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Joe_L

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Everything posted by Joe_L

  1. PVC threaded fittings are tapered, so after several rotations, the fitting is “tight” and can’t get much tighter. One cannot keep turning it snug like nut and bolt. As stated by others, it is difficult to keep these connections dry. I would try the thick o-ring around the threaded part approach. Maybe a flexible rubber pipe coupling trimmed to length? If the proposed location is under a bridge, it may not be exposed to any rain or snow and will stay very dry. I don’t recommend putting PVC in the dishwasher since the heat may affect the PVC; it could deform a bit. (For real PVC piping uses, 140 degrees F is the maximum.) I have a cache held by a magnet under a bridge. I used a blob of two-part epoxy glue to hold the magnet to the irregularly shaped container (match case). Joe
  2. The "3D Buildings" function in GoogleEarth affects the elevation. (In Pittsburgh, it throws the elevation off by 4 to 6 feet.) Joe
  3. That's true, too. But in many (most?) states a single DUI/DWI is a misdemeanor.
  4. SwineFlew’s post barely touched this subject: A US citizen with a DUI/DWI conviction from any state in the past 10 years will not be allowed to enter Canada. It does not matter whether you intend to drive or not; the DUI/DWI conviction in the past 10 years is sufficient grounds to bar entry. There are waivers that can be applied for, but like any bureaucracy, they take a long time to process. And there is no guarantee of a positive outcome. For official information, see the Canada Border Services Agency website. Joe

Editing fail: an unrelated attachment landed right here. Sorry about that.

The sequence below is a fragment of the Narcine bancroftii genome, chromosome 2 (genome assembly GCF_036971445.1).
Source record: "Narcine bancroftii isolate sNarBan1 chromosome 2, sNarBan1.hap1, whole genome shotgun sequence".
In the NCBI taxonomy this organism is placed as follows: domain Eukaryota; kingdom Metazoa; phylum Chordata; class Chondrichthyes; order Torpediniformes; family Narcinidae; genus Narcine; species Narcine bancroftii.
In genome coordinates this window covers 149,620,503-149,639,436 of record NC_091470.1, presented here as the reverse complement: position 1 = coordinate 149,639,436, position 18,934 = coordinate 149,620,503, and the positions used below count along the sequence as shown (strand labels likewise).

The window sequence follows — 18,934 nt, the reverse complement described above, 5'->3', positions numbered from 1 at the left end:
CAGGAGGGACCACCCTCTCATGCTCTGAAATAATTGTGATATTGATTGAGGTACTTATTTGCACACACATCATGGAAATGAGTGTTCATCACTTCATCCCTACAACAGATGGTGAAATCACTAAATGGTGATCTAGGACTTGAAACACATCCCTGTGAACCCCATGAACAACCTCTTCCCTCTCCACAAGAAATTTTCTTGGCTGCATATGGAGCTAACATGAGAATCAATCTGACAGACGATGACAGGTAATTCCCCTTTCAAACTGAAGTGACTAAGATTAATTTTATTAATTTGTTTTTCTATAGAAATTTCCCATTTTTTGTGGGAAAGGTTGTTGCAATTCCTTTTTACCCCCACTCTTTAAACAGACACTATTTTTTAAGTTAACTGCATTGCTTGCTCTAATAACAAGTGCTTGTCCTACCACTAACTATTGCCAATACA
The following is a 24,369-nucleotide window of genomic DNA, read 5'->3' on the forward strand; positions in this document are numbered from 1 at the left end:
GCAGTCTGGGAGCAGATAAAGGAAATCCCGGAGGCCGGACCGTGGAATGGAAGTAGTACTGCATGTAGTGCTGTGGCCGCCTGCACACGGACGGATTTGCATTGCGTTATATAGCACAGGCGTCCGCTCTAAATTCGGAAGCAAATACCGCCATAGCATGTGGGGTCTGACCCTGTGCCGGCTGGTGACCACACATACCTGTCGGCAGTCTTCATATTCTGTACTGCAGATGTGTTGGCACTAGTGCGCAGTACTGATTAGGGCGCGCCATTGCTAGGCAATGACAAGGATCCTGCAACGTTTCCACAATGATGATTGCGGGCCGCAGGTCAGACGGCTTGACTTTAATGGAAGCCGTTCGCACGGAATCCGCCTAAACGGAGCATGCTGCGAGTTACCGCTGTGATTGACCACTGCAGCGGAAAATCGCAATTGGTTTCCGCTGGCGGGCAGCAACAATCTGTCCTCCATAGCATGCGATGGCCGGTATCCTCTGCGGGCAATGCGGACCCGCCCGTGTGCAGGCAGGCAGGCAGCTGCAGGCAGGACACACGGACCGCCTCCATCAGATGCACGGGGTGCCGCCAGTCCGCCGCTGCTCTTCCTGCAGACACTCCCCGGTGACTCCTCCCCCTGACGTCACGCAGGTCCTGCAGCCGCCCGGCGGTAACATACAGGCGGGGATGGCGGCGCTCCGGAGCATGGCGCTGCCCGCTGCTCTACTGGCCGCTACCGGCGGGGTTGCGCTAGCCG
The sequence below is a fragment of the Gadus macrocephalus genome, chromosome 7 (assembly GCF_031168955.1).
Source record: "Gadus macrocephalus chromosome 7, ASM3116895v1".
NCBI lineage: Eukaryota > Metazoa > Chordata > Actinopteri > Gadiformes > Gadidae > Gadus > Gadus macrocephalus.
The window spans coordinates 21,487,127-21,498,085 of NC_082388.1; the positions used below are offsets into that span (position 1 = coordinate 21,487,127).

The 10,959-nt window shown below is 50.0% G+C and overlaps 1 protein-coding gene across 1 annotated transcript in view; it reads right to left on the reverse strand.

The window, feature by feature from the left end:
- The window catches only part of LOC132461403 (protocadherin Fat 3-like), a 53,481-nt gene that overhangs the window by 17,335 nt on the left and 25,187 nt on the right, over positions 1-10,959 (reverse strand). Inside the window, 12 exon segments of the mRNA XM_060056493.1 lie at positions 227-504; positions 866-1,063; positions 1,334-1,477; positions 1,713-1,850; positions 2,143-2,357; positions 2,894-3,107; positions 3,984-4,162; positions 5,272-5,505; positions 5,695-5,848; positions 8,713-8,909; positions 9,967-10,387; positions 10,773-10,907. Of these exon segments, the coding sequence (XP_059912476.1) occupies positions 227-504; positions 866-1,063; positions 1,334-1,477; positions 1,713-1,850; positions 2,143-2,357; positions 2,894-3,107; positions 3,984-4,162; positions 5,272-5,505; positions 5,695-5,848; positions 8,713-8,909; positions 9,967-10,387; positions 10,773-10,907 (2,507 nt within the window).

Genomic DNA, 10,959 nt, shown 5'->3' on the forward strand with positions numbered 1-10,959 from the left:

5. A few thoughts: 1. Knowing the CHS without knowing the threshold score that triggers the email doesn’t provide any guidance. 2. Similarly, knowing the CHS without knowing what a “high score” is doesn’t provide any guidance. 3. Since the behavior of the CHS with time and events is unknown, knowledge of a CHS at an isolated point in time is not meaningful. That score could change abruptly or gradually in either direction. Based on posts over the years, the documented responsibilities of being a CO, and GS’s general description of what affects the CHS, we have a very good idea about what keeps the CHS high (or high enough, I suppose). We even have a good idea about what pushes the CHS below the threshold. There are quirks in the algorithm that occasionally yield a misleading score from time to time, and these just need to be lived with.
  6. I have two deployed and both have kept their contents dry. Both have a gasket, though. The cheapest models don't appear to have a gasket, and the ones I bought were on sale at a sporting goods store for about $15. (One of these hides is under a rock ledge, so it's out of the elements. The other is on the ground under a pile of typical geoflage.)
  7. I suppose another dilemma would be a Mystery Cache with the bogus coordinates outside the blackout area, but the actual cache inside the blackout area.
  8. How about a hollowed-out telephone book as the cache container?
  9. That was just convenience. Feel free to calculate rates on a different sample size.